We will take a short break from our Spain travelogue for a brief knitting update. After I finished the Peace Fleece sweater, I was one project short on the needles, so I started a new sweater. What do knitbloggers do when they run into a pattern glitch? Go to their readers, of course!

Here’s what I’m making:


Pretty eh? So why has it generated a string of menopausally-induced swear words in the Knitting Doctor house, you might ask?

It’s from Jo Sharp’s Handknitting Collection, Book One. I bought the book and yarn some time last year, I think, and it’s been aging in the stash until just the perfect moment. I dug it out last week, dutifully swatched, and surprisingly got perfect gauge with the yarn and needles recommended in the pattern. I cast on for my chosen size and was off doing that ribbing section. The yarn, by the way, is Jo Sharp DK Wool, which is heavenly.

After I finished the ribbing, I set it aside and looked at the cable pattern. It was written out, not charted, so I printed out some graph paper from here, and spent an evening charting it out, as I find cable charts much easier to follow. I grumbled just a bit about good old Jo not including charts with the pattern, but figured that some editor cut them due to space considerations.

The next evening I started on the first pattern row, and came up two stitches short at the end of the row. I counted, recounted, and my stitches were right, it was the pattern row that was short by two stitches. After a few swear words, I did the Google thing and found the corrections page* on the Jo Sharp website. Yup, it was the pattern that was wrong. I needed to adjust the stitch count on the moss stitch panels in the body section. This was a simple fix, I just needed to go back to the beginning of the row and reknit the first cable row. I did that, grumbling a little more at good old Jo. Then I looked again at the corrections page, and read the rest of the story. Not only was the stitch count incorrect for the two larger sizes, ALL of the body measurements had been revised. Here’s a table to explain:

Bodice Circumference (inches)

Published pattern…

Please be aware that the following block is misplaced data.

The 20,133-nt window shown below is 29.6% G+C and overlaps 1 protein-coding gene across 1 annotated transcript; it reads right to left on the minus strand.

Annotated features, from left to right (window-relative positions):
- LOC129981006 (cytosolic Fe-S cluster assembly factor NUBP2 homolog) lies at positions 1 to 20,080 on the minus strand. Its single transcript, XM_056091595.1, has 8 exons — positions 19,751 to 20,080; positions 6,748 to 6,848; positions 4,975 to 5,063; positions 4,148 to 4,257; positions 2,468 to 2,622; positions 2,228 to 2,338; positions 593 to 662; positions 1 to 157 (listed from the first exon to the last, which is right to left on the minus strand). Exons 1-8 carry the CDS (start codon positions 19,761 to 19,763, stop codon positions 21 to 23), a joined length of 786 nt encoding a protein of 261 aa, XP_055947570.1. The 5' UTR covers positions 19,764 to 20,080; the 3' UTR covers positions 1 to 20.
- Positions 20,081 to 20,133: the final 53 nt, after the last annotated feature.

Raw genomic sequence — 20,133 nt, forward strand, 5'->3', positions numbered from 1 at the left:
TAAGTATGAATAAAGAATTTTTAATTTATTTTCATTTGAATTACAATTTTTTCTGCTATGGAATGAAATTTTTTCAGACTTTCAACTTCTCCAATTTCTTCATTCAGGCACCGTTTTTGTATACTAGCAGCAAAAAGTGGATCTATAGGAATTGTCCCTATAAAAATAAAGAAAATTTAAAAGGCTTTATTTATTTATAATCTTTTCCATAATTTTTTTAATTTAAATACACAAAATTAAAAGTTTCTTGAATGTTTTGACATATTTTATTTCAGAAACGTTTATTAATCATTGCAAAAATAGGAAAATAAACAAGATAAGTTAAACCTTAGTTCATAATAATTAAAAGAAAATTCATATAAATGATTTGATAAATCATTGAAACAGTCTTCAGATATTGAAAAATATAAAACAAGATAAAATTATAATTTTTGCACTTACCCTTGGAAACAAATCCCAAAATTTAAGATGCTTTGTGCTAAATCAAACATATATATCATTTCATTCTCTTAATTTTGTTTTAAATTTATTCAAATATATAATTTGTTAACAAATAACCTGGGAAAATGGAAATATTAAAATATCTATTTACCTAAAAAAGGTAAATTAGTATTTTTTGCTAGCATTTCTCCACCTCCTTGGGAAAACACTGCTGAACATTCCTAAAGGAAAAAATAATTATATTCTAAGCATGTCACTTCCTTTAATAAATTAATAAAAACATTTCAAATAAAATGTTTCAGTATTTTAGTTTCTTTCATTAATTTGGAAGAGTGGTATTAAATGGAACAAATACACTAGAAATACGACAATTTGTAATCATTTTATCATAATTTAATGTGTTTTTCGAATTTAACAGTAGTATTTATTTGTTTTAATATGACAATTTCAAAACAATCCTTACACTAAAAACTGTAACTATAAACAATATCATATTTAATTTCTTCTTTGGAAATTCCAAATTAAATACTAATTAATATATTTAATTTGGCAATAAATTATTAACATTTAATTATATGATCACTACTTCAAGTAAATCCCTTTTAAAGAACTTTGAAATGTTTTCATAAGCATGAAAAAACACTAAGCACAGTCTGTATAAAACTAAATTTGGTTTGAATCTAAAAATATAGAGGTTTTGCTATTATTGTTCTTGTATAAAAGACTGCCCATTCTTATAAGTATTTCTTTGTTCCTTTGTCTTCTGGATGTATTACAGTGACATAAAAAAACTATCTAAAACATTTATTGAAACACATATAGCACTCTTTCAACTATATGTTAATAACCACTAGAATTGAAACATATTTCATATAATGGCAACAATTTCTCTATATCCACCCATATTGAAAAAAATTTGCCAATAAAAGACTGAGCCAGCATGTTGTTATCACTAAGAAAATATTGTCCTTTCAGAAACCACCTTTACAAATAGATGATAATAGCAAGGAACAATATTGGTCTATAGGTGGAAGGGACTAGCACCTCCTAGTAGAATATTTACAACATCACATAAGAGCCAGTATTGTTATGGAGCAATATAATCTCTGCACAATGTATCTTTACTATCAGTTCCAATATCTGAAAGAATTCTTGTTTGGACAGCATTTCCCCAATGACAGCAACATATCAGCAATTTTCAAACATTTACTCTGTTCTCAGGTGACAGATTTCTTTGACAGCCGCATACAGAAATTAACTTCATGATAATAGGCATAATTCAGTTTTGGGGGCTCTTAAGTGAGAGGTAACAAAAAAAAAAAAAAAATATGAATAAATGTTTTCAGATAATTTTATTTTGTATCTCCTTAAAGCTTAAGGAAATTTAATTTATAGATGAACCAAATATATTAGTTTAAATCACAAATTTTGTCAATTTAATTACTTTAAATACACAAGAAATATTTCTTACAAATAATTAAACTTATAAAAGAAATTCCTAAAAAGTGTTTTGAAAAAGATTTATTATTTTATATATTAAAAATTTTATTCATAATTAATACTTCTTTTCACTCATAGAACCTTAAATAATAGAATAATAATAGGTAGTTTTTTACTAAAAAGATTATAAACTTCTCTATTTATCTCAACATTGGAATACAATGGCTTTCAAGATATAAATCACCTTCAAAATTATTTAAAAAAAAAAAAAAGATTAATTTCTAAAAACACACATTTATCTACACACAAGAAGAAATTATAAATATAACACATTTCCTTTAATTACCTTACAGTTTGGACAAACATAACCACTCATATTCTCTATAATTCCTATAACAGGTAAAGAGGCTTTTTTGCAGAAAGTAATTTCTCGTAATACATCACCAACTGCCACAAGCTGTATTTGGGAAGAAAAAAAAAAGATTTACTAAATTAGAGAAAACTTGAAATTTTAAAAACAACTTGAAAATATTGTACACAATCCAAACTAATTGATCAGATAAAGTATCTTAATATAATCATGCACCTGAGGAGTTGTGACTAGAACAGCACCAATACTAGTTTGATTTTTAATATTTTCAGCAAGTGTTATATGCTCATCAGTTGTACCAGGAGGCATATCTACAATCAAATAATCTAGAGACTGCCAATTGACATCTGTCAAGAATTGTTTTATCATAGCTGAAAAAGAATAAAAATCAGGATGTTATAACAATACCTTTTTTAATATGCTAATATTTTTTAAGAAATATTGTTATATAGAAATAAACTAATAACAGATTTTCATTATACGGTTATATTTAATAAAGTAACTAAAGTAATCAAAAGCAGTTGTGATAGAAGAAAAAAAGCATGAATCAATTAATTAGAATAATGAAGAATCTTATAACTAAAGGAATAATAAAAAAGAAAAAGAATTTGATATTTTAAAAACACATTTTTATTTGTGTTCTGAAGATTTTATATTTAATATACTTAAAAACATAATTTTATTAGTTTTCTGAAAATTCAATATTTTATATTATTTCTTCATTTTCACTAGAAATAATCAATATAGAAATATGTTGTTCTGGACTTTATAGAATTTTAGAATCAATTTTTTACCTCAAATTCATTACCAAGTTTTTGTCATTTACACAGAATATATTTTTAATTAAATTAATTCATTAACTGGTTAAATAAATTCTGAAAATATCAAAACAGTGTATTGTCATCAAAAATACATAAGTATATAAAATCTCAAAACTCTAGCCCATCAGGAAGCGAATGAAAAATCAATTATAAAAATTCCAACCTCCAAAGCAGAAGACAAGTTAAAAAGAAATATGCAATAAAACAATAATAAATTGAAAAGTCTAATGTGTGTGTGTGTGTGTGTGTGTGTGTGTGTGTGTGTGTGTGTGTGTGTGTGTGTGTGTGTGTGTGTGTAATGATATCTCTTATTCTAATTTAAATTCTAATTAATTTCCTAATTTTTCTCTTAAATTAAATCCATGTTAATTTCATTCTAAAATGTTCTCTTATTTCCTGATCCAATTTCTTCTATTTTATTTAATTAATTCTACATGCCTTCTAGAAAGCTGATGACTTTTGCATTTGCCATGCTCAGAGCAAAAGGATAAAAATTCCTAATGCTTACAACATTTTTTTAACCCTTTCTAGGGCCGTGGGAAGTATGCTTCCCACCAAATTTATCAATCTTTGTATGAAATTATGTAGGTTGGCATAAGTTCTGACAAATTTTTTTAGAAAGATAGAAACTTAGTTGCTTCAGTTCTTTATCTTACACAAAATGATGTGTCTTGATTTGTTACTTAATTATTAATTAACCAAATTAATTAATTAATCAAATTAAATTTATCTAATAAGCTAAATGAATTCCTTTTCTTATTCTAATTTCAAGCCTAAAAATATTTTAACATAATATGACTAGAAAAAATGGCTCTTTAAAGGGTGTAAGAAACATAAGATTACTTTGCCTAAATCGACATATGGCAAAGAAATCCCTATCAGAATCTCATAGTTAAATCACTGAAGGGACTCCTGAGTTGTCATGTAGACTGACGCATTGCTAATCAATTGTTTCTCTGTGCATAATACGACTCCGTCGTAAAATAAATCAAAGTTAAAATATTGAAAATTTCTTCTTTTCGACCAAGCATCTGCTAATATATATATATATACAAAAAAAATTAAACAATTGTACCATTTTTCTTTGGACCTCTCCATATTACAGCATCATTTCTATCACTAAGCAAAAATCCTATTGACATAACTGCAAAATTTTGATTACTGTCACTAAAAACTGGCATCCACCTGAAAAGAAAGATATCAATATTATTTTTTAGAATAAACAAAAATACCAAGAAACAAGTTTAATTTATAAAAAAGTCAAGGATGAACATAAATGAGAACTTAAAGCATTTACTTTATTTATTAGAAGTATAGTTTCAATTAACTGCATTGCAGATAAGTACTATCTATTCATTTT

A            B            C            D
42.5        46.5       50.5        54.5

A            B            C            D
33.5        38          39.5        44

For the Diagram width measurement (the width of the front/back pieces, finished), here are the measurements for size C, which is what I was going to make.
Published: 25.5
Corrected: 20

Would this piss anybody else off royally? Does anybody else think that an error of over TEN inches in body circumference is unacceptable?  I took the thing off the needles to measure it, in case their “corrected” measurements are wrong, but nooooooo. I am still perfectly on gauge, and my measurements match the corrected measurements pretty well. I briefly thought of finding somebody who fit the size C measurements and packaging up the whole damn mess and mailing it to them to finish. As this is supposed to be a relaxed fit, not the Jane Russell look, it will get frogged again, and I’ll start over at the larger size. Right at the moment, the whole thing is sitting over there on a chair, in time-out. Fortunately for whoever answers the phones for good old Jo, I bought an extra ball of yarn when I purchased this, for insurance. I guess I’ll need it.

* Here, if anybody is interested. All of the pattern books have at least one correction listed, so check it out.

Spain Photos, Part Eleventy-Thousand

This time we’re off to Granada, city of the Alhambra. This stronghold of the Moors was the last city in Spain to fall to the Christians in 1492. You simply can’t go to Spain, or at least certainly not to Andalucia, and not see this place.

We stayed at the Parador here, which is one of the state-run hotels. The Granada Parador is built in a 15th-century convent, and sits right in the middle of the Alhambra itself. It was the only Parador we stayed in on our trip, and though expensive, was well worth the money. Here I am knitting on the terrace in the afternoon.